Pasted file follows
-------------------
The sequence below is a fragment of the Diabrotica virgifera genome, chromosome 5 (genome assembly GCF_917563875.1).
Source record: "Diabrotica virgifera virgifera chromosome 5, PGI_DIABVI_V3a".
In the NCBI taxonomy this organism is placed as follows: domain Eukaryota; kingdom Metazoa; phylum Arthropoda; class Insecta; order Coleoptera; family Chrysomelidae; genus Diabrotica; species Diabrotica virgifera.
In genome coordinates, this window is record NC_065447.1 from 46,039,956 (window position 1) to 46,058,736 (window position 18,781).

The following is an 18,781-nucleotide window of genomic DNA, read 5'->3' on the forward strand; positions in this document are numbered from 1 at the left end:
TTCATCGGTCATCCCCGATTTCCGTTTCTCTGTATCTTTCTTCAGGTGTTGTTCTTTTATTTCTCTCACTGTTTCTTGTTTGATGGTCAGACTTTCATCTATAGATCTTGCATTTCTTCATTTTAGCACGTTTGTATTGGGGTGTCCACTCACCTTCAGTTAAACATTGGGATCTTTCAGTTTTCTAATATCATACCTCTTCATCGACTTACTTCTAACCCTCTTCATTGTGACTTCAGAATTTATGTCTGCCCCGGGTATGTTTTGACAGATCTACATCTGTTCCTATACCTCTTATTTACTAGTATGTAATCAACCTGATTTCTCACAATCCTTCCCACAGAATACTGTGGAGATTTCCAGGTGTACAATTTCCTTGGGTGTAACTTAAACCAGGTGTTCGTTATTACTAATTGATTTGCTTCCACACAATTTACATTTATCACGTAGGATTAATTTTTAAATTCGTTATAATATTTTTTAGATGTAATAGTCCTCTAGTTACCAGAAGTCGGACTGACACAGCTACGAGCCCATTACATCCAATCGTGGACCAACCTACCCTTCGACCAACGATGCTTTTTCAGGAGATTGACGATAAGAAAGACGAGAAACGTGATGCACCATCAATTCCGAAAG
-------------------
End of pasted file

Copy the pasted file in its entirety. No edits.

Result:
The sequence below is a fragment of the Diabrotica virgifera genome, chromosome 5 (genome assembly GCF_917563875.1).
Source record: "Diabrotica virgifera virgifera chromosome 5, PGI_DIABVI_V3a".
In the NCBI taxonomy this organism is placed as follows: domain Eukaryota; kingdom Metazoa; phylum Arthropoda; class Insecta; order Coleoptera; family Chrysomelidae; genus Diabrotica; species Diabrotica virgifera.
In genome coordinates, this window is record NC_065447.1 from 46,039,956 (window position 1) to 46,058,736 (window position 18,781).

The following is an 18,781-nucleotide window of genomic DNA, read 5'->3' on the forward strand; positions in this document are numbered from 1 at the left end:
TTCATCGGTCATCCCCGATTTCCGTTTCTCTGTATCTTTCTTCAGGTGTTGTTCTTTTATTTCTCTCACTGTTTCTTGTTTGATGGTCAGACTTTCATCTATAGATCTTGCATTTCTTCATTTTAGCACGTTTGTATTGGGGTGTCCACTCACCTTCAGTTAAACATTGGGATCTTTCAGTTTTCTAATATCATACCTCTTCATCGACTTACTTCTAACCCTCTTCATTGTGACTTCAGAATTTATGTCTGCCCCGGGTATGTTTTGACAGATCTACATCTGTTCCTATACCTCTTATTTACTAGTATGTAATCAACCTGATTTCTCACAATCCTTCCCACAGAATACTGTGGAGATTTCCAGGTGTACAATTTCCTTGGGTGTAACTTAAACCAGGTGTTCGTTATTACTAATTGATTTGCTTCCACACAATTTACATTTATCACGTAGGATTAATTTTTAAATTCGTTATAATATTTTTTAGATGTAATAGTCCTCTAGTTACCAGAAGTCGGACTGACACAGCTACGAGCCCATTACATCCAATCGTGGACCAACCTACCCTTCGACCAACGATGCTTTTTCAGGAGATTGACGATAAGAAAGACGAGAAACGTGATGCACCATCAATTCCGAAAG